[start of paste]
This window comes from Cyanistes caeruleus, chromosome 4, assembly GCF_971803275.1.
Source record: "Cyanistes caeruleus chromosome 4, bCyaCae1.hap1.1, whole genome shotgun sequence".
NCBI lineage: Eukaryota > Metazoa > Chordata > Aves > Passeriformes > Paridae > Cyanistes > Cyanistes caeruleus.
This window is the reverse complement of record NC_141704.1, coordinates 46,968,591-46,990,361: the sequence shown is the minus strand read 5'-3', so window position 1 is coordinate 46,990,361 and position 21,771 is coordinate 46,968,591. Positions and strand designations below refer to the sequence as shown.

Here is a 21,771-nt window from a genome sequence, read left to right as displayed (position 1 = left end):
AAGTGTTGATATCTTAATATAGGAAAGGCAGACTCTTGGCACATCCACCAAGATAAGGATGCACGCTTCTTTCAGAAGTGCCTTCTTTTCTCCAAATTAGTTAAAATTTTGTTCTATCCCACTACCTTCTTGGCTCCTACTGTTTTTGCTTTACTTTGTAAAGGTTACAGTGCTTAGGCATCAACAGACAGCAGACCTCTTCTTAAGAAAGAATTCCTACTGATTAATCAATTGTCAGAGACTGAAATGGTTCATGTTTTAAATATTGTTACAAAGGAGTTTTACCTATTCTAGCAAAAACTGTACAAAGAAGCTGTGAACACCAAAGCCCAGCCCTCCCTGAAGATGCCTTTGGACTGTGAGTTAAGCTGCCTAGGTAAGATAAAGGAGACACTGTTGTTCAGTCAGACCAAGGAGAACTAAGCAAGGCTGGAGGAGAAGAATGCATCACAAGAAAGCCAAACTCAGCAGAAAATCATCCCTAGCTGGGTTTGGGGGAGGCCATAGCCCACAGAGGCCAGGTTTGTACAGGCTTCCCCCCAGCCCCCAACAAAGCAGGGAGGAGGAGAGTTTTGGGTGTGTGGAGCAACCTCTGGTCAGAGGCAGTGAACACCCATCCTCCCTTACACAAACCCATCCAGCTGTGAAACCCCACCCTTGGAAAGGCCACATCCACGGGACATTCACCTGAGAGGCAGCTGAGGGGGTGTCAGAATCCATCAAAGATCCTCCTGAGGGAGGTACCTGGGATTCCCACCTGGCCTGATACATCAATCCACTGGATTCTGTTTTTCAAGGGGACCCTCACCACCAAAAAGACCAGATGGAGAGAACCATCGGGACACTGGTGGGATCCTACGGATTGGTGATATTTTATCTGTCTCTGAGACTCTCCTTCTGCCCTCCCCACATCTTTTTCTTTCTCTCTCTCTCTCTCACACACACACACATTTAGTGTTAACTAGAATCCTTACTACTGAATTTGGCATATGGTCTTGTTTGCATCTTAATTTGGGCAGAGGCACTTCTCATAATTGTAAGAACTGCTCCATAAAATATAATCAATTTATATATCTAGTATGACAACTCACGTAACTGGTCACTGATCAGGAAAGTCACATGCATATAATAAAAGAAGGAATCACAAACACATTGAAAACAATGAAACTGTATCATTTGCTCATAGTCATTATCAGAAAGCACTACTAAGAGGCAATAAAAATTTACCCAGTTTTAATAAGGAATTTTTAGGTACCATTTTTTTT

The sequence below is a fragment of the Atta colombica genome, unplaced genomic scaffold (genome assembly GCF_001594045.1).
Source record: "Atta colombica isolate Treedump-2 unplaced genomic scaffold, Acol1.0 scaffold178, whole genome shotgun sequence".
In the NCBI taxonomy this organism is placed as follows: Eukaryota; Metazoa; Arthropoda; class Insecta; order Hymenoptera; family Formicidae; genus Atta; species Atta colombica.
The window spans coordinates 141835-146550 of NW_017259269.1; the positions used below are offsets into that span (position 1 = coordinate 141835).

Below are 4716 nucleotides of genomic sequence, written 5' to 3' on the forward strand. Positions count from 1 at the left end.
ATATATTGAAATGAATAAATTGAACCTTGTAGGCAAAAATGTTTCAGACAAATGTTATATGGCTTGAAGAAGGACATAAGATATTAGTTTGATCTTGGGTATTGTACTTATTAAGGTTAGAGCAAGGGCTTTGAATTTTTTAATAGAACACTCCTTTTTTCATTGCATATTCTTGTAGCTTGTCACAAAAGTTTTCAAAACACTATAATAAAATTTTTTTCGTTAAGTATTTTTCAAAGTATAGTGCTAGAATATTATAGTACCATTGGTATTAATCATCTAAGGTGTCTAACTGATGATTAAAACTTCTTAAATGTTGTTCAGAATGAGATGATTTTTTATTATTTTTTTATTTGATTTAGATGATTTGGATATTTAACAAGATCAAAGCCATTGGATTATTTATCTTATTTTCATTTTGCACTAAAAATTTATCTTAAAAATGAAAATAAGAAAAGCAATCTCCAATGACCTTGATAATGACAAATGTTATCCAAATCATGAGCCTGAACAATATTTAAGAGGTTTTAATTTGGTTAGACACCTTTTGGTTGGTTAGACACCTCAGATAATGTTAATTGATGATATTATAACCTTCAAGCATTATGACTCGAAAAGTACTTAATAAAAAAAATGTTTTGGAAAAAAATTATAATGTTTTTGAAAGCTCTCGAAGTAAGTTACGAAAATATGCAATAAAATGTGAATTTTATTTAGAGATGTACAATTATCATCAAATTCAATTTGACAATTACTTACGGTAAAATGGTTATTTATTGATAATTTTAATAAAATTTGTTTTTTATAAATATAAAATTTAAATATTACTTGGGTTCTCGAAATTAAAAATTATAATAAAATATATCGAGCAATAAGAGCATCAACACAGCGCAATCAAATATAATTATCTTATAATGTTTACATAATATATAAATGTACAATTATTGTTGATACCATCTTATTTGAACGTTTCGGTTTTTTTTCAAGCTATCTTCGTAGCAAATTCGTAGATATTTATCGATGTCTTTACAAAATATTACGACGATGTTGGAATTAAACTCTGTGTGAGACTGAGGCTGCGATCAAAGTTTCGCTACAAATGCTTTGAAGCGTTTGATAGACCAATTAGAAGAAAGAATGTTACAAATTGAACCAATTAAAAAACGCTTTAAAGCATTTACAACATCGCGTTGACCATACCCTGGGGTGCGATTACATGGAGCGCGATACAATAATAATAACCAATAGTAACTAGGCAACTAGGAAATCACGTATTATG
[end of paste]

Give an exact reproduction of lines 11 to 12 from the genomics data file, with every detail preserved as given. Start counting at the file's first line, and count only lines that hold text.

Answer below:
Below are 4716 nucleotides of genomic sequence, written 5' to 3' on the forward strand. Positions count from 1 at the left end.
ATATATTGAAATGAATAAATTGAACCTTGTAGGCAAAAATGTTTCAGACAAATGTTATATGGCTTGAAGAAGGACATAAGATATTAGTTTGATCTTGGGTATTGTACTTATTAAGGTTAGAGCAAGGGCTTTGAATTTTTTAATAGAACACTCCTTTTTTCATTGCATATTCTTGTAGCTTGTCACAAAAGTTTTCAAAACACTATAATAAAATTTTTTTCGTTAAGTATTTTTCAAAGTATAGTGCTAGAATATTATAGTACCATTGGTATTAATCATCTAAGGTGTCTAACTGATGATTAAAACTTCTTAAATGTTGTTCAGAATGAGATGATTTTTTATTATTTTTTTATTTGATTTAGATGATTTGGATATTTAACAAGATCAAAGCCATTGGATTATTTATCTTATTTTCATTTTGCACTAAAAATTTATCTTAAAAATGAAAATAAGAAAAGCAATCTCCAATGACCTTGATAATGACAAATGTTATCCAAATCATGAGCCTGAACAATATTTAAGAGGTTTTAATTTGGTTAGACACCTTTTGGTTGGTTAGACACCTCAGATAATGTTAATTGATGATATTATAACCTTCAAGCATTATGACTCGAAAAGTACTTAATAAAAAAAATGTTTTGGAAAAAAATTATAATGTTTTTGAAAGCTCTCGAAGTAAGTTACGAAAATATGCAATAAAATGTGAATTTTATTTAGAGATGTACAATTATCATCAAATTCAATTTGACAATTACTTACGGTAAAATGGTTATTTATTGATAATTTTAATAAAATTTGTTTTTTATAAATATAAAATTTAAATATTACTTGGGTTCTCGAAATTAAAAATTATAATAAAATATATCGAGCAATAAGAGCATCAACACAGCGCAATCAAATATAATTATCTTATAATGTTTACATAATATATAAATGTACAATTATTGTTGATACCATCTTATTTGAACGTTTCGGTTTTTTTTCAAGCTATCTTCGTAGCAAATTCGTAGATATTTATCGATGTCTTTACAAAATATTACGACGATGTTGGAATTAAACTCTGTGTGAGACTGAGGCTGCGATCAAAGTTTCGCTACAAATGCTTTGAAGCGTTTGATAGACCAATTAGAAGAAAGAATGTTACAAATTGAACCAATTAAAAAACGCTTTAAAGCATTTACAACATCGCGTTGACCATACCCTGGGGTGCGATTACATGGAGCGCGATACAATAATAATAACCAATAGTAACTAGGCAACTAGGAAATCACGTATTATG